Biotech companies yet to generate revenue are some of the riskiest growth stocks out there, but if you can invest in one while it's taking off, your portfolio will thank you.

On that note, according to analysts on Wall Street, shares of Lexicon Pharmaceuticals (LXRX 5.71%) could rise by over 162% this year -- and they're already up by nearly 40%. And the company hasn't even launched its first medicine yet, though that could soon change if management has its way.

Let's think about whether this stock could be a smart pickup right now.

Catalysts are coming up, but success is far from assured

Lexicon has a couple of programs that could send its shares flying upward, both of which are based on its molecule called sotagliflozin. One program is for heart failure in people with diabetes, while the other is simply for type 1 diabetes. Both programs have completed their phase 3 clinical trials.

At present, it looks as if the diabetes-only program is dead in the water. Regulators gave it the thumbs-down in early 2019 and have repeatedly rebuffed Lexicon's attempts to appeal the decision.

But the company should be hearing back from regulators regarding the heart failure program in May, which would put it on track for commercialization shortly thereafter. That would generate recurring revenue for the first time in company history. It's unclear whether regulators will be more skeptical regarding the heart failure project as a result of their prior rulings regarding the diabetes project, since both are based on sotagliflozin.

Regardless, Lexicon also has a trio of other medicines in development that are in phase 2, which could provide additional opportunities for growth in the medium term.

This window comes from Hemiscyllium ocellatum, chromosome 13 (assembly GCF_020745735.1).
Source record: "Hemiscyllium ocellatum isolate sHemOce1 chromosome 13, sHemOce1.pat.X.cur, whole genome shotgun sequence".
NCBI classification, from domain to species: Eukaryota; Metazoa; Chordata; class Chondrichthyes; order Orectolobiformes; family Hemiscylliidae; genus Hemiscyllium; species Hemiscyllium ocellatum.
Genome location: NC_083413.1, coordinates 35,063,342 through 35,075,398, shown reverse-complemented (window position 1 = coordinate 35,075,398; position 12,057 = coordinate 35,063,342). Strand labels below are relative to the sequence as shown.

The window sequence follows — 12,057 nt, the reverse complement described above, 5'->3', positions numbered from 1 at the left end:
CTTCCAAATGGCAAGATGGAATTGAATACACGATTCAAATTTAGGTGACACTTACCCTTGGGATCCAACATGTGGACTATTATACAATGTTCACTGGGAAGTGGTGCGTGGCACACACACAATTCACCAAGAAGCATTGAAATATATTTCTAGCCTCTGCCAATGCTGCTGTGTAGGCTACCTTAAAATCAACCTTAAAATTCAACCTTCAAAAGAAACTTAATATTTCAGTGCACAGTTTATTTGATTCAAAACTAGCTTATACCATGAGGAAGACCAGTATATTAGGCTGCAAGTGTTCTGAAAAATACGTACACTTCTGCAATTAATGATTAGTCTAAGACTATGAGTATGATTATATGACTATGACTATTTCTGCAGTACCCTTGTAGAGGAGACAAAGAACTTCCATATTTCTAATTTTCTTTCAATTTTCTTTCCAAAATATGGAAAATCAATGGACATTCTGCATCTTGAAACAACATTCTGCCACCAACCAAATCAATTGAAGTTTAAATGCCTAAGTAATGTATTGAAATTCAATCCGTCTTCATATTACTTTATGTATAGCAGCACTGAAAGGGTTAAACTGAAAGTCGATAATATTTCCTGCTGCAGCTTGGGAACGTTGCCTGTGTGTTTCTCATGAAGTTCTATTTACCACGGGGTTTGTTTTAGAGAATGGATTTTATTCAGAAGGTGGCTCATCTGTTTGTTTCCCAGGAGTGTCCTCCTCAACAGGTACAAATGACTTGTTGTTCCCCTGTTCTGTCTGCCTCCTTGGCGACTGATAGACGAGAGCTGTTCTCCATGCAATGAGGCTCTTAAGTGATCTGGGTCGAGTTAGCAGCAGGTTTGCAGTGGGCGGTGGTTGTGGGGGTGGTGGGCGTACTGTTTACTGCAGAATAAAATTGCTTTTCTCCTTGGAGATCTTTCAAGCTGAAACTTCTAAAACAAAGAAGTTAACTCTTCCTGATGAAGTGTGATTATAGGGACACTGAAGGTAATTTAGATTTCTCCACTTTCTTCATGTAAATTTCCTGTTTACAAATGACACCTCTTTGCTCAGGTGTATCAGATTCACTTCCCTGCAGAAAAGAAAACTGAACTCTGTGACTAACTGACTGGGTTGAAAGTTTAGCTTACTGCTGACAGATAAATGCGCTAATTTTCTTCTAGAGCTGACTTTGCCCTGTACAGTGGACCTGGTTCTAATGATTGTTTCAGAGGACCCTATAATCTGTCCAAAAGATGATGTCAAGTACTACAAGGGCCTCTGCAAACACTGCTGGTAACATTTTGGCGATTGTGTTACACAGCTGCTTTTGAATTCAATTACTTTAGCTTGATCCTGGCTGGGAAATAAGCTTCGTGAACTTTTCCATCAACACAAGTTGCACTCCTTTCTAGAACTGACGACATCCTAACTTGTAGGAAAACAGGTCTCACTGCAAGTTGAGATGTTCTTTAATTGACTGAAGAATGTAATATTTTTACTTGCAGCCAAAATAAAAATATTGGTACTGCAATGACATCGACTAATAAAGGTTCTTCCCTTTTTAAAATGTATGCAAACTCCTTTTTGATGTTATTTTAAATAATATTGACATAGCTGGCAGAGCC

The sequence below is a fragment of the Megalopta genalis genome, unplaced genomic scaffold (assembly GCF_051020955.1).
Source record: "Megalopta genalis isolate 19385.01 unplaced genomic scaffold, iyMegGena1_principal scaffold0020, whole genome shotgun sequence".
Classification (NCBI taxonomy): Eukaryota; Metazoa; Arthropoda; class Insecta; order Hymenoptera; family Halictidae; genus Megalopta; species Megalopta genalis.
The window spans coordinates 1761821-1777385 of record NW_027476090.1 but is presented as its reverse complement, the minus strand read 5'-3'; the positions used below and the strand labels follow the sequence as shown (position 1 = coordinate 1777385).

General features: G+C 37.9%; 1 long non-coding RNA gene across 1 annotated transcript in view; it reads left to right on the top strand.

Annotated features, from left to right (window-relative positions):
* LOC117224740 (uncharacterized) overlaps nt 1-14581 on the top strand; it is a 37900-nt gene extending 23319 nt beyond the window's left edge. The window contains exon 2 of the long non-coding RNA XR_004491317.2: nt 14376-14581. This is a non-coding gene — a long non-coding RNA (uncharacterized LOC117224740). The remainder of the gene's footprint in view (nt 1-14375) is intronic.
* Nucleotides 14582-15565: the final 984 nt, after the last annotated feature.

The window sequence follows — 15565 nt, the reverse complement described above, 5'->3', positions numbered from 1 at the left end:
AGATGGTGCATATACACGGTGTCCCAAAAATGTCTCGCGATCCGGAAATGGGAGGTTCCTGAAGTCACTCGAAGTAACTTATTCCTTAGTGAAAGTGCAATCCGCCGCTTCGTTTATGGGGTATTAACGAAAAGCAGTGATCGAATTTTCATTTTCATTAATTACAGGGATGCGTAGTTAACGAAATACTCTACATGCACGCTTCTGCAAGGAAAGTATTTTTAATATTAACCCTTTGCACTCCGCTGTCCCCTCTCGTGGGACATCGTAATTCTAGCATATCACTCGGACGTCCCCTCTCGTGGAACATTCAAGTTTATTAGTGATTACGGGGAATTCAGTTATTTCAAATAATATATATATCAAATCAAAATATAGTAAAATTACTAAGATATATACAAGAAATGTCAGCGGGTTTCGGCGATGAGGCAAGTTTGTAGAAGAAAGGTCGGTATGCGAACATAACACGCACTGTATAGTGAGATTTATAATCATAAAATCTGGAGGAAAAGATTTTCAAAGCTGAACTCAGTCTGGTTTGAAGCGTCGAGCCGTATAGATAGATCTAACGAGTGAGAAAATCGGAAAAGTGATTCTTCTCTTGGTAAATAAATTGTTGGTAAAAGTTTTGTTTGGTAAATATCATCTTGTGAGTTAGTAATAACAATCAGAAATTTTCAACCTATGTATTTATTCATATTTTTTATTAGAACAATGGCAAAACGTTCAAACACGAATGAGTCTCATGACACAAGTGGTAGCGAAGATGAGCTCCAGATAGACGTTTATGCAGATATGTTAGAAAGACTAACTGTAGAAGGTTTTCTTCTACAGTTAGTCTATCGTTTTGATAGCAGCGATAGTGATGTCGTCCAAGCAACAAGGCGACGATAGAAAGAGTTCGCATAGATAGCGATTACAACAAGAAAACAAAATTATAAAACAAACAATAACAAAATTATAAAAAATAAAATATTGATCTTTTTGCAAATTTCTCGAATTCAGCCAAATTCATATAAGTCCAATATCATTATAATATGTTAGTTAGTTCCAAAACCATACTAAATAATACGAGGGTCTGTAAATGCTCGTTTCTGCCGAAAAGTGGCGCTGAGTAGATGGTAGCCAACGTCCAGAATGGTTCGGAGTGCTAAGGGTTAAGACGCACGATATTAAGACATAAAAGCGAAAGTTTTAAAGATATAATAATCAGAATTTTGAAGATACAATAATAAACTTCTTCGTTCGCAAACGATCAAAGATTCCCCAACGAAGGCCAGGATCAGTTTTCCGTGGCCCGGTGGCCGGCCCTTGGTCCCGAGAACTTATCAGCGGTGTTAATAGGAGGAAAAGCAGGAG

The analysts are calling for Lexicon to bring in $62.1 million in sales in 2024, on average, assuming the heart failure program gets the green light from the Food and Drug Administration (FDA). That would doubtlessly send the stock toward blast-off. But the consequences of getting refused might also be quite significant for shareholders.

Right now, the biotech has $138.3 million in cash and $55.2 million in debt, and 2022's total expenses were $100.9 million. If the FDA has issues with the sotagliflozin-for-heart-failure candidate, Lexicon will still have enough money in the bank to keep the lights on for more than a year to troubleshoot, which is likely sufficient time to address problems that don't require additional clinical trials to resolve.

If, at the end of its cash runway, there's still no sign of a drug approval in sight, however, it could be curtains for Lexicon, because lenders will be loath to issue new loans to a business with few avenues for repayment.

The risk might be worth the upside

Lexicon's near term is very much a common setup for late-clinical-stage biotech companies in terms of the balance between risk and reward.

While an investment in Lexicon now is significantly less risky than an investment when the candidate was at an earlier stage of its clinical trial, the stock is by no means a safe pick. But for investors who already have a well-diversified portfolio and who are hungry for exposure to massive growth, it fits the bill quite well, and it has the added benefit of the major fork in the road coming up soon.

Of course, if the product whiffs with the FDA, you're going to lose a lot of your investment, likely to the tune of 30% in the span of several hours. Don't rush to buy Lexicon stock if that prospect frightens you. If you do decide to invest, be sure to size your position conservatively so you don't lose too much money if things go sideways.

Furthermore, it could pay to avoid selling even if the stock crashes. Remember, a rejection from the FDA isn't the end of the line; the biotech can appeal the decision, submit new analyses of clinical evidence, or adjust its filings to cater to what regulators want to see. And given that none of the sotagliflozin trials failed due to lack of efficacy, there's a solid chance Lexicon is sitting on a winner.